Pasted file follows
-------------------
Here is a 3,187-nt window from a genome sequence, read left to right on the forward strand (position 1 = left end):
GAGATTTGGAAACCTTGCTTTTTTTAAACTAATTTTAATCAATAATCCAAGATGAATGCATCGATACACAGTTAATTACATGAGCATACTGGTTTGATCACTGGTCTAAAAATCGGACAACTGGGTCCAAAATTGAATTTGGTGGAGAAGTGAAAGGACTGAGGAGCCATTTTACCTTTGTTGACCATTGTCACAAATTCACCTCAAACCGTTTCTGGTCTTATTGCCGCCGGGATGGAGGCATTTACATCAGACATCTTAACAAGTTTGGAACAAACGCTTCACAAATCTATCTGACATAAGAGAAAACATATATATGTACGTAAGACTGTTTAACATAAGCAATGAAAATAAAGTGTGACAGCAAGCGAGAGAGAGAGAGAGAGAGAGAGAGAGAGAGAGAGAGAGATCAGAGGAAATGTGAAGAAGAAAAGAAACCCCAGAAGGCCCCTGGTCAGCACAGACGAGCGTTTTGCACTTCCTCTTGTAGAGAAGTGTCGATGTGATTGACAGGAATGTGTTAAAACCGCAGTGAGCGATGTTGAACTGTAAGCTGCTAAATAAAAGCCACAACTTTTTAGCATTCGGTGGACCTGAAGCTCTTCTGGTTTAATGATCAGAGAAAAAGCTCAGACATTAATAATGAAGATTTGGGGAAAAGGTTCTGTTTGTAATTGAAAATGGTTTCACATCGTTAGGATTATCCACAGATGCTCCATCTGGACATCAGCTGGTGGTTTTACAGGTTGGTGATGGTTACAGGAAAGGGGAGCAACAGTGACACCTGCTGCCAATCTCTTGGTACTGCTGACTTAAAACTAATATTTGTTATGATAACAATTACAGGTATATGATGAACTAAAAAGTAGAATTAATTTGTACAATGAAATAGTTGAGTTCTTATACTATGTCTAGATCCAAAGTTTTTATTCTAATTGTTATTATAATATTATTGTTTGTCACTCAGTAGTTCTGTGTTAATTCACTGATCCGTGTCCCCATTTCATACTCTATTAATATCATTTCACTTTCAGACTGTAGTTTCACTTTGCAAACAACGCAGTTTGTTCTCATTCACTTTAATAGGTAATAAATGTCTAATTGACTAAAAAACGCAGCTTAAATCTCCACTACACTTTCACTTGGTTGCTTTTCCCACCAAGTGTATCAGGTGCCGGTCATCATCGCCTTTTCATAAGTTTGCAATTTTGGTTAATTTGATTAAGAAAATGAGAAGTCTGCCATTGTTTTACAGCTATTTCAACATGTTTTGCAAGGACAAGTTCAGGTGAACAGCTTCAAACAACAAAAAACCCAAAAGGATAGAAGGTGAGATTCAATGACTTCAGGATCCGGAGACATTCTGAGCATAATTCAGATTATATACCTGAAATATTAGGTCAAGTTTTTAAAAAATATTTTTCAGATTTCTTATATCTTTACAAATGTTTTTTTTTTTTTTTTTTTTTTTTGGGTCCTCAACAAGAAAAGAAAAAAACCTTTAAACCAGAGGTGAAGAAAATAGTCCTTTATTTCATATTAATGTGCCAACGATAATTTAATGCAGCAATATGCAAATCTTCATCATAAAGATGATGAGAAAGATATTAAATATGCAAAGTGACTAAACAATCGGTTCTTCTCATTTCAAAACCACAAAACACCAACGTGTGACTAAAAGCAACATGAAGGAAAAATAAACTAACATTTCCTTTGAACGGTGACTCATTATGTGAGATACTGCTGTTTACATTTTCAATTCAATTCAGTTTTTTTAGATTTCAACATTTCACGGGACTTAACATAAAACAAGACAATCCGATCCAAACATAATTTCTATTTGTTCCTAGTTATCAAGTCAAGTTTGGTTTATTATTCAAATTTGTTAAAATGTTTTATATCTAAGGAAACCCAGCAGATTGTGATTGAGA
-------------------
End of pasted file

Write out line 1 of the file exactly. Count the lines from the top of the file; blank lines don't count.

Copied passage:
Here is a 3,187-nt window from a genome sequence, read left to right on the forward strand (position 1 = left end):